Last week, Rupert Murdoch moved one step closer to getting a bigger piece of the media pie in Britain.
The media mogul, who wants full control of Sky, the country's largest privately-owned broadcaster, has informed the European Commission of his plans to acquire the 61 percent of Sky that he does not already own through 21st Century Fox.
But before this case is heard in Brussels, Murdoch faces hurdles in the UK.
The decision is now in the hands of Karen Bradley, the cabinet minister responsible for media, who must decide this week whether or not she wants to rule on this case herself or pass it on to the UK's broadcasting regulator, Ofcom.
This takeover really matters to the Murdoch media empire and the reason it really matters is that this is unfinished business.
This is not the first time Ofcom has seen this proposal.
In 2011, Murdoch's buyout of Sky was all but assured until a phone-hacking scandal broke at his newspapers.
Feeling which way the wind was blowing, Murdoch withdrew his offer.
So what has changed since? Is media plurality in Britain still a concern?
"It's an enormously significant merger proposal, both in terms of media ownership, media plurality and all the kinds of issues to do with concentration of power that go along with that," says Justin Schlosberg, chair of Media Reform Coalition.
Financial Times reporter David Bond adds: "Whenever you talk to people, you say 'Rupert Murdoch is trying to buy Sky' and their reaction is often, 'Well, doesn't he own it already?' Well, he doesn't and he wants to own all of it. And the reason he wants to own all of it is because consolidation at the moment for media companies is the key word."
Since the 2011 phone-hacking scandal, the Murdochs have cleaned house.
"They have divided the two companies up. So there is News Corporation with the newspapers, and there is Sky and Fox, the television entertainment business," says Jane Martinson, head of media at The Guardian.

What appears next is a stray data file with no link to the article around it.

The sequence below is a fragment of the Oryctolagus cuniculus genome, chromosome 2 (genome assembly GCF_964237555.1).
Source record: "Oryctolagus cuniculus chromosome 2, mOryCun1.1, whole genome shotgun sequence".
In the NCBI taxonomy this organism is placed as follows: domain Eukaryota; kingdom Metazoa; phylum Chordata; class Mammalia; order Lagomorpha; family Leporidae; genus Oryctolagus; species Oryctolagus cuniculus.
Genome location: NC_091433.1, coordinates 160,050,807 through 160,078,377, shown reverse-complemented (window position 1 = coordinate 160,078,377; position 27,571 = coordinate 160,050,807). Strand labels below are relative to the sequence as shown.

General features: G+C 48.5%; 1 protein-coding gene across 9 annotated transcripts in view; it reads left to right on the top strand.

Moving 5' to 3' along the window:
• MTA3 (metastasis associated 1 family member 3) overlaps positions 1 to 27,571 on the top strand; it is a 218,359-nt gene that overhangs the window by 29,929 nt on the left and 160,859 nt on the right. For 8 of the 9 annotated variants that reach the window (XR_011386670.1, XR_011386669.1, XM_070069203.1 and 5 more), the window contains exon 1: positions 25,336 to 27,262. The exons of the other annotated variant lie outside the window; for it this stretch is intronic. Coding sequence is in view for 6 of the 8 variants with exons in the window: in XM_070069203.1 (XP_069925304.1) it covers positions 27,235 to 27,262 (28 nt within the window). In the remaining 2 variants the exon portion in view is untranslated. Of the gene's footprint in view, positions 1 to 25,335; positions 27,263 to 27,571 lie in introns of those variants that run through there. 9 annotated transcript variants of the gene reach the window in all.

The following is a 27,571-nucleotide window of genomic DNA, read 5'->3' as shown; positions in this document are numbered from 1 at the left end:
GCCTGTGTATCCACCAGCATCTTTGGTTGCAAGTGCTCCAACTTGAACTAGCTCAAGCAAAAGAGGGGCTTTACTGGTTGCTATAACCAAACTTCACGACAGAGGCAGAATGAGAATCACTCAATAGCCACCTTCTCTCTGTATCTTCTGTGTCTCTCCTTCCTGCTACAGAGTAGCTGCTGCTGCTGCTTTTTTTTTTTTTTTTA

Should the case be referred to Ofcom, the regulator is expected to study the effect the Sky takeover would have on media plurality in the UK.
Murdoch's News Corp already has 40 percent of the newspaper market and the Sky deal would give him more control on the television side.
"There's an assumption that people today are getting their news from an ever widening-range of news
sources ... because there's an infinite horizon of news websites, broadcasters, press, etc, available on their
phones any time that they wish," says Schlosberg.
But most of the news in the UK still comes from the same outlets as they were six years ago.
The Murdochs are not the only ones with unfinished business to attend to.
There is also the Leveson Inquiry, part II.
The first judicial probe into the relationship between the press and the powers that be was limited in scope because there were so many legal cases still before the courts.
Former Prime Minister David Cameron promised a second inquiry, a deeper investigation into the press and British police.
However, Theresa May's current government appears eager to avoid re-convening the inquiry, which would suit Murdoch.
The mogul has the kind of access to 10 Downing Street other tycoons would kill for. Cameron, during his first week in office in 2010, met twice with Murdoch.
On her first overseas trip as prime minister, May had just 36 hours in New York, but devoted some of that time to Murdoch. The prime minister's office says the Sky bid was not discussed, but it's unclear if part II of the Leveson Inquiry was.
"What seems to be almost an unwritten part of the job description for both prime ministers is that they need to meet regularly with Rupert Murdoch. Far more often, not only than any other media elites or executives, but anyone else - full stop," explains Schlosberg.
Major banks, oil and chemical companies, which have a huge effect on Britain's economy and job creation, do not get anywhere near the kind of access that Murdoch gets.
It is often reported that one of the reasons the inquiry is unlikely to happen is the government's pre-occupation with Brexit - Britain's impending departure from the European Union - alluding to the idea that the prime minister does not want to antagonise the papers whose support she needs during the talks with Brussels.
Lost in that logic is a contention held by many that without newspapers such as those owned by Murdoch clamouring for a "Yes" vote, the referendum, which was close, could easily have gone the other way.
So now, an inquiry into the relationship British newspapers have with the government and the police, which was promised, will probably be shelved because of another story those papers helped make happen.
Jane Martinson, head of media, The Guardian
David Bond, reporter, Financial Times
Justin Schlosberg, chair, Media Reform Coalition
Suzanne Franks, media professor, City University
Source: Al Jazeera News